Workers’ Party will stand firm despite criticism

sdp_members(Photo: Internet. SDP unveiled its candidates in GE 2011. L-R: Vincent Wijeysingha, John Tan, Teo Soh Lung,  Michelle Lee, Jarrod Luo, James Gomez )

Singapore Democratic Party (SDP) member Teo Soh Lung who contested in General Elections 2011 under Yuhua Single Member Constituency has posted a note to express her disappointment with opposition political parties as they did not express support for activists who got into trouble with the law (The note is appended at the end of this post).

Teo is referring to CPF activists Han Hui Hui & Roy Ngerng, human rights activist-cum-lawyer M Ravi and gay rights activist Alex Au. She wrote that opposition political parties fail to speak up when civil society “is under attack”.

The term civil society has been misused by those who pushes agendas aggressively and got into limelight for the wrong reasons without considerations on how their public actions could taint civil society collectively.

Civil society is a space for non-governmental organisations, non-profit organisations, volunteer groups to express their beliefs & values to the public and most are independent from governments or businesses, and some cater to niche communities. Let me quote some examples: Cat Welfare Society , Action for Singapore Dogs , House Rabbit Society Singapore , Animal Concerns Research & Education Society (ACRES), female-militant group AWARE, Humanist Society, Single Parent Support Group, Heritage Society and Purple Parade are part of civil society; the list goes on. I shall call this list “Group 1”.

The following list of organisations are also part of civil society, I shall call it “Group 2”: People Like Us, Pinkdot, HOME, TWC2, Migrant Workers Center, Function 8, Anti-Death Penalty, Think Center, MARUAH, “Return my CPF” movement.

Unfortunately, regular Singaporeans’ impression of civil society has been marred by members of “Group 2” which dealt with contentious issues and these groups are often vocal in demanding politicians to amend laws. Such head-on approaches have often resulted in political leaders clarifying such issues in parliament or addressing it openly.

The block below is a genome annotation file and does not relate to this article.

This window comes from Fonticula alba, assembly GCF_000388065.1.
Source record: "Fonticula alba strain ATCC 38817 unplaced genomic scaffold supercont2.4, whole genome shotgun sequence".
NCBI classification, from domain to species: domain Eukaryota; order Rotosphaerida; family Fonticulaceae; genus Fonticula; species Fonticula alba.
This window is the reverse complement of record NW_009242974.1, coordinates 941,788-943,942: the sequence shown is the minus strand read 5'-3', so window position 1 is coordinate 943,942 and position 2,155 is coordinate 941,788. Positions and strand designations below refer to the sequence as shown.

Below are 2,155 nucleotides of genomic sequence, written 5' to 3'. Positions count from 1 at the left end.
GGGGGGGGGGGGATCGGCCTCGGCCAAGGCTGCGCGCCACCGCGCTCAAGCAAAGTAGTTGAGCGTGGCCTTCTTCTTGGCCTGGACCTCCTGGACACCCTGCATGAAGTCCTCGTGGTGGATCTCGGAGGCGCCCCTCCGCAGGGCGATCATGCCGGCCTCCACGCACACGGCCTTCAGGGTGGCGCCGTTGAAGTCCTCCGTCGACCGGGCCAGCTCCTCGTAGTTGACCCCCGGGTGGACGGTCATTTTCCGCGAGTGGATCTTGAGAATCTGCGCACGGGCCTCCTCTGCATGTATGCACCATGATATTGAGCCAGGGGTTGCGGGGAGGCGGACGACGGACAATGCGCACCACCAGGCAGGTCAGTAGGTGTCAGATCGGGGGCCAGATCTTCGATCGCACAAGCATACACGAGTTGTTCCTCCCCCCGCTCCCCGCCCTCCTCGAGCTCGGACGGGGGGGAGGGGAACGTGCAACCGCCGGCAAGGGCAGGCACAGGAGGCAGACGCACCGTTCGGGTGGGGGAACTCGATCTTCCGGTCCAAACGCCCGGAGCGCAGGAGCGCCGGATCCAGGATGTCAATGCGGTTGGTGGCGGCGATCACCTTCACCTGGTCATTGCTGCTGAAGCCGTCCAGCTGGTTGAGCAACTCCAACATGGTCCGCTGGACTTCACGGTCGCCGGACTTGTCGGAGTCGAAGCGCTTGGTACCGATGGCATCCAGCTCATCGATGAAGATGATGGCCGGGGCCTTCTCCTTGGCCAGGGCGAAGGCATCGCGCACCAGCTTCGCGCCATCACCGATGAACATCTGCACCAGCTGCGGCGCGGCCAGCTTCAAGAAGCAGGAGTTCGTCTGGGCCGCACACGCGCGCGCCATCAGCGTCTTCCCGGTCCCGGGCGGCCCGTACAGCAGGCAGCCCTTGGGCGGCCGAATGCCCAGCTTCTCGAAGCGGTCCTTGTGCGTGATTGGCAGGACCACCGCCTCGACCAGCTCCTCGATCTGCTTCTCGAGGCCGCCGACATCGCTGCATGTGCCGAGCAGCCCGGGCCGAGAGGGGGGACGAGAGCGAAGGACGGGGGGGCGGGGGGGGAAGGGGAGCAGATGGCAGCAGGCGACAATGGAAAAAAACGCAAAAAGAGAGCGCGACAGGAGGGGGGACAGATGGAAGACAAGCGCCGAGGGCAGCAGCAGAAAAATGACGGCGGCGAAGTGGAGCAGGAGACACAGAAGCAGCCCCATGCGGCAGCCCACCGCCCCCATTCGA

The persons involved in movement in Group 2 are often associated with members of opposition political parties or they are active within political parties themselves that causes Singaporean public to misunderstand civil society and perceive it as quasi-political involvement. It is unfortunate that those in Group 2 are vocal and most of them are associated with civil disobedience which are unpalatable to most Singaporeans: Former SDP member Vincent Wijeysingha who stood in Holland-Bukit Timah GRC in GE 2011 was a member of TWC2, a migrant-worker help group and he is also active in gay-rights movement. Alex Au is active in gay-rights movement and he is still active in TWC2. The director of HOME, a migrant-help group is Jolovan Wham, who is also active in gay-rights movement and involved in other countries’ affairs. Lawyer M Ravi is involved in gay-rights movement as well as anti-death penalty movement. Teo Soh Lung is a member of Function 8 which advocates for the repeal of Internal Security Act.

workers_protest_in_singapore(Photo: Facebook. This is Singapore lah! Not Chengdu or Chennai.)

Did you hear anything from Group 1? The lack of air-time in the press does not mean they are idling. They are likely to have chosen non-provocative ways to gather support for their causes.

Nearby, civil society organisations in Malaysia were actively involved in display of civil disobedience during the “Bersih” movement while Hong Kong civic groups portrayal of mass blockage on major roads in the recent Umbrella Movement are not helping to mitigate the negative impression of civil society in law-abiding Singaporeans’ mind whom in my opinion, are more keen to maintain the current order in the society and get on with their daily lives; massive disruptions to their daily lives due to civil disobedience movements are unthinkable. I doubt NUS, NTU and SMU undergrads are willing to miss their examinations for the sake of democracy, unlike undergraduates in Hong Kong who are actively involved in the standoff with Beijing.